Fishbones sets new record with largest installation to date for major international oil company

Source: press release, 4 December 2019

The largest Fishbones installation to date
The largest Fishbones installation to date (photo: Fishbones)

Fishbones, the leading provider of alternative reservoir stimulation technology, has announced the successful installation of its proprietary technology in the Danish North Sea for a major international oil company. As the company’s largest installation to date, the installation comprised 56 subs and 224 jetted laterals.

The well consisted of a thin, layered chalk formation with a need for increased wellbore radius. At a distal of 6,000 feet, in a horizontal section that was beyond the reach of coiled tubing, a 4 1/2-inch Fishbones Liner with 56 Fishbones subs (224 laterals) was designed for the project. Installed in conjunction with a cemented liner, the Fishbones’ system was deployed on a work string starting at 16,820 feet. The project achieved its goal of improving production beyond that of a conventional stimulation and it was deemed that there is potential for unlocking a multi-well development.

The 224 x 12 metre (8,818 feet) long Fishbones laterals were created in less than 5 hours. The project is considered a success and a game changing approach for stimulating carbonate reservoirs according to the operator.

Fishbones’ Chief Executive Officer, Eirik Renli comments, “Pushing the boundaries and establishing successful new records is what drives our team of expert engineers. We are very proud of our contribution to this project and we are pleased to have yet again demonstrated that carbonate reservoirs can effectively be stimulated with less resources and reduced carbon footprint.”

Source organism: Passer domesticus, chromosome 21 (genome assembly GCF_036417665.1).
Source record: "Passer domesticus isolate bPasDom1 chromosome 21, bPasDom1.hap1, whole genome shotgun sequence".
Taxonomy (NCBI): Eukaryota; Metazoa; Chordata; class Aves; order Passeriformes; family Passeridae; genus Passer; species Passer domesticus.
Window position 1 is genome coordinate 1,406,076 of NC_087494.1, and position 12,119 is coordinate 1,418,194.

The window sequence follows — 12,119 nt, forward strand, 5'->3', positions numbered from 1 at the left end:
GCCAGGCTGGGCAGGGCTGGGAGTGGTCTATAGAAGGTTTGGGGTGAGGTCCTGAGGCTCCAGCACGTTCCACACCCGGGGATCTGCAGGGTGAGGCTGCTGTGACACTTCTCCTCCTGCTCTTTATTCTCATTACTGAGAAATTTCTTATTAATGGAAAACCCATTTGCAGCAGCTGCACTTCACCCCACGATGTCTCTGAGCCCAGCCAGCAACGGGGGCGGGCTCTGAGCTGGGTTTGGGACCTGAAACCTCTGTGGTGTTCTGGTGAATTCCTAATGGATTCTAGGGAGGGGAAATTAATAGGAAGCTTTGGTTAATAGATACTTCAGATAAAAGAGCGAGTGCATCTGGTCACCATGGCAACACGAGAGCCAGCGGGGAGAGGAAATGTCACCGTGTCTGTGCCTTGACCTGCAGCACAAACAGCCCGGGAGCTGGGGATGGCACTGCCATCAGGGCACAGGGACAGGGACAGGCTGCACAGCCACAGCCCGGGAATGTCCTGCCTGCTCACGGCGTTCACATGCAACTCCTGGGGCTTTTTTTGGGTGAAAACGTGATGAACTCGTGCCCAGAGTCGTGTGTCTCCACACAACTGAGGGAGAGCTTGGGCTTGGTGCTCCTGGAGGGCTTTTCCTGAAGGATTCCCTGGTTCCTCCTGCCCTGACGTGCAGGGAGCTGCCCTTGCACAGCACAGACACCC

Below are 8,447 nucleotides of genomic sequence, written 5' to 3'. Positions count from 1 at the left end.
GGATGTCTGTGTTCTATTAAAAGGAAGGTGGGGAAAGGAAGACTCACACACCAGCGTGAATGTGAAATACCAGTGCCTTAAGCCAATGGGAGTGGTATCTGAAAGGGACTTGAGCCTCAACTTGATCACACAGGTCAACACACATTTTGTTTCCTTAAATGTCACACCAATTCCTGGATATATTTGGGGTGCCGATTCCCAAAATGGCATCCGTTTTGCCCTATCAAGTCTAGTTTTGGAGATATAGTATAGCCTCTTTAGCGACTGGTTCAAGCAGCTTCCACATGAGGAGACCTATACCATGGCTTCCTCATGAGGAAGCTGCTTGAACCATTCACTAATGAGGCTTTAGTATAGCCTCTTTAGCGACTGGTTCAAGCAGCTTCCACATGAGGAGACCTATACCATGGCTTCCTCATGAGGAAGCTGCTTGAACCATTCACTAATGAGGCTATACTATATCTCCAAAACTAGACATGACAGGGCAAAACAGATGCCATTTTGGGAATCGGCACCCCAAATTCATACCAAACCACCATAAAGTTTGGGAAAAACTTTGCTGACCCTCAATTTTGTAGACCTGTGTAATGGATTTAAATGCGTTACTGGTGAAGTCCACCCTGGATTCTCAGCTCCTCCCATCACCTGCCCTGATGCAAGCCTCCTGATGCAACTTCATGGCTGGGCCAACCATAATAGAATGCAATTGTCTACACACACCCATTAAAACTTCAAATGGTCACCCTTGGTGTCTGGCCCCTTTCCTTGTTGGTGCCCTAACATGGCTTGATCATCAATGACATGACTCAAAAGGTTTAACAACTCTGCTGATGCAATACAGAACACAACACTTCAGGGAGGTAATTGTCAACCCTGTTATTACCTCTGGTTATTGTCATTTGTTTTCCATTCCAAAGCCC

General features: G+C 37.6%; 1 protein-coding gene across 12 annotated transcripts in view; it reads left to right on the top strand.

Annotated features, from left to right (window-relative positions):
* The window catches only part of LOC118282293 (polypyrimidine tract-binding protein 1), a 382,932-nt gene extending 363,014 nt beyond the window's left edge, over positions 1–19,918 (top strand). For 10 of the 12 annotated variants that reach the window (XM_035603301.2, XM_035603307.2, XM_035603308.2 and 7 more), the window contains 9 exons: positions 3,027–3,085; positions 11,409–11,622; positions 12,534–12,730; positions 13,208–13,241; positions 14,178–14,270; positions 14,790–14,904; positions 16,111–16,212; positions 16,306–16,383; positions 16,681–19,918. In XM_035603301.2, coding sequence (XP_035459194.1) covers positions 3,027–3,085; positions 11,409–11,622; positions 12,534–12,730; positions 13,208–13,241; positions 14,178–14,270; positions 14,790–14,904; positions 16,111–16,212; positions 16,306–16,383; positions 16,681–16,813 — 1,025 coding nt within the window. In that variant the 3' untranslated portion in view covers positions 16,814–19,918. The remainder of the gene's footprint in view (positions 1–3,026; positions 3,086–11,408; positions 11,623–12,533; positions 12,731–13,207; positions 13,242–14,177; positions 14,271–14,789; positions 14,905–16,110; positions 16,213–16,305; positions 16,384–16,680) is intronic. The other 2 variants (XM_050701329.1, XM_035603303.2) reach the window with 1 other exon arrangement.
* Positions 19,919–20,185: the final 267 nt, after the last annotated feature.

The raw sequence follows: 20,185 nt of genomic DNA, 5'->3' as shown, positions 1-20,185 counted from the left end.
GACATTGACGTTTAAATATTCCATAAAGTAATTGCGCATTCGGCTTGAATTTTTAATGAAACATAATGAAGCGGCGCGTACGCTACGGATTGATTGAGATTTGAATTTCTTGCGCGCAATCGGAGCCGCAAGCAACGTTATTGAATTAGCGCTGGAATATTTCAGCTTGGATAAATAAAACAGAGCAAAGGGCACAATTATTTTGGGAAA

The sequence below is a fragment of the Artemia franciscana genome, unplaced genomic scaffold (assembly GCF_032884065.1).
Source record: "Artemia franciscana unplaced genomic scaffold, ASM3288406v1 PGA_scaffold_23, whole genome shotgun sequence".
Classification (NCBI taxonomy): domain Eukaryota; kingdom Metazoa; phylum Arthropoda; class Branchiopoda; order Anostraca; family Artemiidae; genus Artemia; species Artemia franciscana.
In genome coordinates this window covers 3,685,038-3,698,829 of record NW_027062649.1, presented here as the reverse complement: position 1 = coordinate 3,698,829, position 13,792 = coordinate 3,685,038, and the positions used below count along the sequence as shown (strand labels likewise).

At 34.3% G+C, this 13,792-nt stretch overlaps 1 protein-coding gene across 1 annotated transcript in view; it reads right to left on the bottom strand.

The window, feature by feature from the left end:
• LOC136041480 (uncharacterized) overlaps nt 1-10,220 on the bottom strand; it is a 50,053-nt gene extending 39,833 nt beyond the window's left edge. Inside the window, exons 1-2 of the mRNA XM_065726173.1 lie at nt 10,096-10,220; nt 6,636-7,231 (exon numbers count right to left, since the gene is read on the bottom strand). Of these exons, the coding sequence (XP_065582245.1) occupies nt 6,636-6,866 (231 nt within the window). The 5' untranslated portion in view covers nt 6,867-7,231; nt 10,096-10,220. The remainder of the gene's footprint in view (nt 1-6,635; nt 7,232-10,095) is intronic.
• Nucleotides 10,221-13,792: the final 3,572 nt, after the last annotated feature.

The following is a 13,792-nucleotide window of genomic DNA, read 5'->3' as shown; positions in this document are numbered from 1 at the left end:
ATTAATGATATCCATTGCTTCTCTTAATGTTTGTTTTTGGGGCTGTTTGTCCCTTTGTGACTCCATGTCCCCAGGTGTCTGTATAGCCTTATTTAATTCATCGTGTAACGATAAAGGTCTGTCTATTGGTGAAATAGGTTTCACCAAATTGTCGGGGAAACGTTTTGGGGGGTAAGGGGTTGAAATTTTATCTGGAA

“Following a year with several successful projects, we are looking forward to 2020 – where we can set new records and bring our technology to new markets,” adds Renli.

For the Fishbones Jetting system, the liner string is run in as normal into the open hole. As many subs as necessary are spaced out at even intervals to be deployed at depth. Through pressure differentials across the liner, small diameter tubes (needles) jet out simultaneously to penetrate the reservoir. High pressure fluid jets away the formation ahead of the needles through a combination of erosion and acid chemical dissolution. At full extension, achievable penetration is typically 12 m/40 ft, creating tangible stimulation effects with immediate results.